Artificial uterus

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Illustration of an artificial womb patented by Emanuel M Greenberg in 1955.

An artificial uterus (or artificial womb) is a theoretical device that would allow for extracorporeal pregnancy or extrauterine fetal incubation (EUFI)[1] by growing an embryo or fetus outside of the body of a female organism that would normally internally carry the embryo or fetus to term.

An artificial uterus, as a replacement organ, would have many applications. It could be used to assist male or female couples in the development of a fetus.[1] This can potentially be performed as a switch from a natural uterus to an artificial uterus, thereby moving the threshold of fetal viability to a much earlier stage of pregnancy.[1] In this sense, it can be regarded as a neonatal incubator with very extended functions. Also, it can potentially be used for initiation of fetal development.[1] Furthermore, it could avail for performing, for example, fetal surgery procedures at an early stage instead of having to postpone them until term of pregnancy.[1]


An artificial uterus would have to provide nutrients and oxygen to nurture a fetus, as well as dispose of waste material. The scope of an artificial uterus (or "artificial uterus system" to emphasize a broader scope) may also include the interface serving the function otherwise provided by the placenta, an amniotic tank functioning as the amniotic sac, as well as an umbilical cord.

Nutrition, oxygen supply and waste disposal

A human may still supply nutrients and dispose of waste products if the artificial uterus is connected to her.[1] Also, it may provide immune protection against diseases by passing of IgG antibodies to the embryo or fetus.[1]

Artificial supply and disposal have the potential advantage of allowing the fetus to develop in an environment that is not influenced by the presence of disease, environmental pollutants, alcohol, or drugs which a human may have in the circulatory system.[1] Also, there is no risk of an immune reaction towards the embryo or fetus that could otherwise arise from insufficient gestational immune tolerance.[1] Following are aspects of individual functions of an artificial supplier and disposer:

  • Waste disposal may be performed through dialysis.[1]
  • For oxygenation of the embryo or fetus, and removal of carbon dioxide, extracorporeal membrane oxygenation (ECMO) is a functioning technique, having successfully kept goat fetuses alive for up to 237 hours in amniotic tanks.[2] ECMO is currently a technique used in selected neonatal intensive care units to treat term infants with selected medical problems that result in the infant's inability to survive through gas exchange using the lungs.[3] However, the cerebral vasculature and germinal matrix are poorly developed in fetuses, and subsequently, there is an unacceptably high risk for intraventricular hemorrhage (IVH) if administering ECMO at a gestational age less than 32 weeks.[4] Liquid ventilation has been suggested as an alternative method of oxygenation, or at least providing an intermediate stage between the womb and breathing in open air.[1]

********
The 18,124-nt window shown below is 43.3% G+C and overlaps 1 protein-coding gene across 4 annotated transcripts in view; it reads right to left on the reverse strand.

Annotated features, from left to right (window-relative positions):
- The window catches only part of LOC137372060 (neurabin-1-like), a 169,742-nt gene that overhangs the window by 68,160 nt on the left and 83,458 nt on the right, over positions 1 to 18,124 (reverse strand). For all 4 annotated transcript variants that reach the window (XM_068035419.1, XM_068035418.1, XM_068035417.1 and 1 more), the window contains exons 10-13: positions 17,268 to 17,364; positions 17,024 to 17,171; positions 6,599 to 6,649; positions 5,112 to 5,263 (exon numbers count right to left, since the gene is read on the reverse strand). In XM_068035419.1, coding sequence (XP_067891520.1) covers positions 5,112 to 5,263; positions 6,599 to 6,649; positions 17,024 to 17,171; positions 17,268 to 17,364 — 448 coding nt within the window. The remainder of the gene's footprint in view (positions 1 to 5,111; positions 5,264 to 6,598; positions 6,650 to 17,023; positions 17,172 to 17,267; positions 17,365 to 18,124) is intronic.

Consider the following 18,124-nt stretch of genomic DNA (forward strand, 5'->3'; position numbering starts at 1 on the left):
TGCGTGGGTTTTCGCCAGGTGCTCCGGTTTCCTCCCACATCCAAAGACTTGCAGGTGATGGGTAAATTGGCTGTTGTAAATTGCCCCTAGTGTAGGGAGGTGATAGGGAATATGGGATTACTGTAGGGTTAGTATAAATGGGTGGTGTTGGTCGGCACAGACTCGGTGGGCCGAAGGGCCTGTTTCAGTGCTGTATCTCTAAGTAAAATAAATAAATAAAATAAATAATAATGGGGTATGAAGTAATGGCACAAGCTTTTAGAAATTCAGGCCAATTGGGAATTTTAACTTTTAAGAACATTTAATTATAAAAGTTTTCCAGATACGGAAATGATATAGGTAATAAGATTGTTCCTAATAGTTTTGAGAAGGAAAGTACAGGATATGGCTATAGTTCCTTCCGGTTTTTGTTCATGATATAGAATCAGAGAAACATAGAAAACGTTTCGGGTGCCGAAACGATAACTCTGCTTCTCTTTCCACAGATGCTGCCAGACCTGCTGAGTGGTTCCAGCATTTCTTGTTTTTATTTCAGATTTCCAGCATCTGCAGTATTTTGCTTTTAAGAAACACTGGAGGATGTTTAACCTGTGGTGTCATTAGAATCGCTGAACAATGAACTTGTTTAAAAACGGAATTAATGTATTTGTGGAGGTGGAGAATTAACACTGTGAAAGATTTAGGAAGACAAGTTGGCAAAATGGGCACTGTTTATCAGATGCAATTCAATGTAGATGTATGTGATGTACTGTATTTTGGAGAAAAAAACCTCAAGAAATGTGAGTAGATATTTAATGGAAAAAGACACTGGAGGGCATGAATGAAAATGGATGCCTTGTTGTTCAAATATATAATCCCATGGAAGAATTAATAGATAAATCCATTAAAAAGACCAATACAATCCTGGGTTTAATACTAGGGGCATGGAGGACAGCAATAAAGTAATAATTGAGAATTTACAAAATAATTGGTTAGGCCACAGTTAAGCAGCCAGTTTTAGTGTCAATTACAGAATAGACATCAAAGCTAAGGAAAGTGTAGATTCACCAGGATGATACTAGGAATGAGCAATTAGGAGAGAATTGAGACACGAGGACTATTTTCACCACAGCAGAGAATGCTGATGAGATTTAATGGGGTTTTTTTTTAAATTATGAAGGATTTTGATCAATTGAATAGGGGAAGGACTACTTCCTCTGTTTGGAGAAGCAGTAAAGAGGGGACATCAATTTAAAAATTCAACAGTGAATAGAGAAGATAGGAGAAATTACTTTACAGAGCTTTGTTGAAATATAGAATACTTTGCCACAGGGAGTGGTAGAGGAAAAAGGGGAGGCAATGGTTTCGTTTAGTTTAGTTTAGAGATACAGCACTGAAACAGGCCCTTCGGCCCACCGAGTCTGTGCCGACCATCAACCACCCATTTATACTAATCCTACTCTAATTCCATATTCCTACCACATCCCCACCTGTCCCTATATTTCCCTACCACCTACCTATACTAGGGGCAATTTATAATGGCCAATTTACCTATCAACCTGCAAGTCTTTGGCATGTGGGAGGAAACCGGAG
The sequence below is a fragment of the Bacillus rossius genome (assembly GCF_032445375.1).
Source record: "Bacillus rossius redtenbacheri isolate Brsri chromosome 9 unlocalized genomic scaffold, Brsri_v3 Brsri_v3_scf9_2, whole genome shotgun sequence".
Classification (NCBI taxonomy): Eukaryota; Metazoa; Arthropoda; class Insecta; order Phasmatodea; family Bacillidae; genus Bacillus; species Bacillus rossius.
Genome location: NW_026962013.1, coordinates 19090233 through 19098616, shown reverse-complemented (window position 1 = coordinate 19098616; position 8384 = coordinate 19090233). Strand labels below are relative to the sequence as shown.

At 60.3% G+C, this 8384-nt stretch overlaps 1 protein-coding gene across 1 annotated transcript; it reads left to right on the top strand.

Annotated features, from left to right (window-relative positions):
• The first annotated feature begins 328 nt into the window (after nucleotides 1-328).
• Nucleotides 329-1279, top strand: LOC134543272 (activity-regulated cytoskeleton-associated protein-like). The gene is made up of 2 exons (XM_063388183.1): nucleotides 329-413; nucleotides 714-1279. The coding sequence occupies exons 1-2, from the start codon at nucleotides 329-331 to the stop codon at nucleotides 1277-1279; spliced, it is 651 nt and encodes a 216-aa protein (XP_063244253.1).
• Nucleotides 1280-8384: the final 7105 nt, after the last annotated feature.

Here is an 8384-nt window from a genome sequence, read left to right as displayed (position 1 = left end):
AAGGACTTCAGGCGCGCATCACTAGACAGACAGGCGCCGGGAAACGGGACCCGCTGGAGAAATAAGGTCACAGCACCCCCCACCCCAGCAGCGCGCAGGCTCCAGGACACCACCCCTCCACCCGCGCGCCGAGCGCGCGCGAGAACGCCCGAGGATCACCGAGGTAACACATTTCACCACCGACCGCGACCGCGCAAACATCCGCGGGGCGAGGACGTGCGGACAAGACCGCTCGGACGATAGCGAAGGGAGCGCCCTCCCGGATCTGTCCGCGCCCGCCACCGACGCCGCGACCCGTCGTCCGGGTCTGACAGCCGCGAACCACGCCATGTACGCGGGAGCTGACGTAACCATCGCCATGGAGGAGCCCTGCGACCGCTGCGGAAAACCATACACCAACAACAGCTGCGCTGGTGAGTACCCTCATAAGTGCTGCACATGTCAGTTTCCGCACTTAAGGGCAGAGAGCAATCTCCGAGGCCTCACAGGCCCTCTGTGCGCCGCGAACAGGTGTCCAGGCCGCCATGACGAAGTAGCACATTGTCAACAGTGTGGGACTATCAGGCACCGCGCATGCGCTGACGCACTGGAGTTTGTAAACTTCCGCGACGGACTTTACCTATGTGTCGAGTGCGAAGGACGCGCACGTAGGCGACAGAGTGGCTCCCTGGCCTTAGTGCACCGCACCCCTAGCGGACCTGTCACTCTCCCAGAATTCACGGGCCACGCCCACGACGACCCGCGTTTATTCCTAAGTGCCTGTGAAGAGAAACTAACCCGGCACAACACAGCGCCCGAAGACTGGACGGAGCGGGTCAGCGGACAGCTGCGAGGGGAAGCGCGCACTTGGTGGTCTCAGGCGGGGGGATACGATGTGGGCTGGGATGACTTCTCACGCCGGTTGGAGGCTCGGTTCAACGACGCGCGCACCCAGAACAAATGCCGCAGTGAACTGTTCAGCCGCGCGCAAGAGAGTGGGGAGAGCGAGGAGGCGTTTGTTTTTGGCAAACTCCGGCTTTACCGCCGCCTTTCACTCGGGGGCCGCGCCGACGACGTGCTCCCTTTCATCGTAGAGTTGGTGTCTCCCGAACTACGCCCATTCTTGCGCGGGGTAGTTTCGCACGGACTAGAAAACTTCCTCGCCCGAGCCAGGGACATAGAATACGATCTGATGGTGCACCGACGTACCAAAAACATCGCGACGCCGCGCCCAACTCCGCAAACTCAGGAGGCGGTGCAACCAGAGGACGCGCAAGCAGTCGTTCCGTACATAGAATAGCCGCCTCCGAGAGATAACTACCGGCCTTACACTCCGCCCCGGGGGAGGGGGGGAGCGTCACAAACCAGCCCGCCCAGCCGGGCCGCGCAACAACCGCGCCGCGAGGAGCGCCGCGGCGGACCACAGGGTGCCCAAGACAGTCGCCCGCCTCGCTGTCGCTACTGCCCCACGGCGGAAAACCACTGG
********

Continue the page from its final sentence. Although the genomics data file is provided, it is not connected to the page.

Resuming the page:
• For artificial nutrition, current techniques are problematic.[1] Total parenteral nutrition, as studied on infants with severe short bowel syndrome, has a 5-year survival of approximately 20%.[1][5]
  • Issues related to hormonal stability also remain to be addressed.[1]

Theoretically, animal suppliers and disposers may be used, but when involving an animal's uterus the technique may rather be in the scope of interspecific pregnancy.

Uterine wall

Naturally, the myometrium of the uterine wall functions to expel the fetus at the end of a pregnancy, and the endometrium plays a role in forming the placenta.

An artificial uterus may include components of equivalent function. Also, methods have been considered to connect an artificial placenta and other "inner" components directly to an external circulation.[1]

Interface (artificial placenta)

An interface between the supplier and the embryo or fetus may be entirely artificial, e.g. by using one or more semipermeable membranes such as is used in extracorporeal membrane oxygenation (ECMO).[2]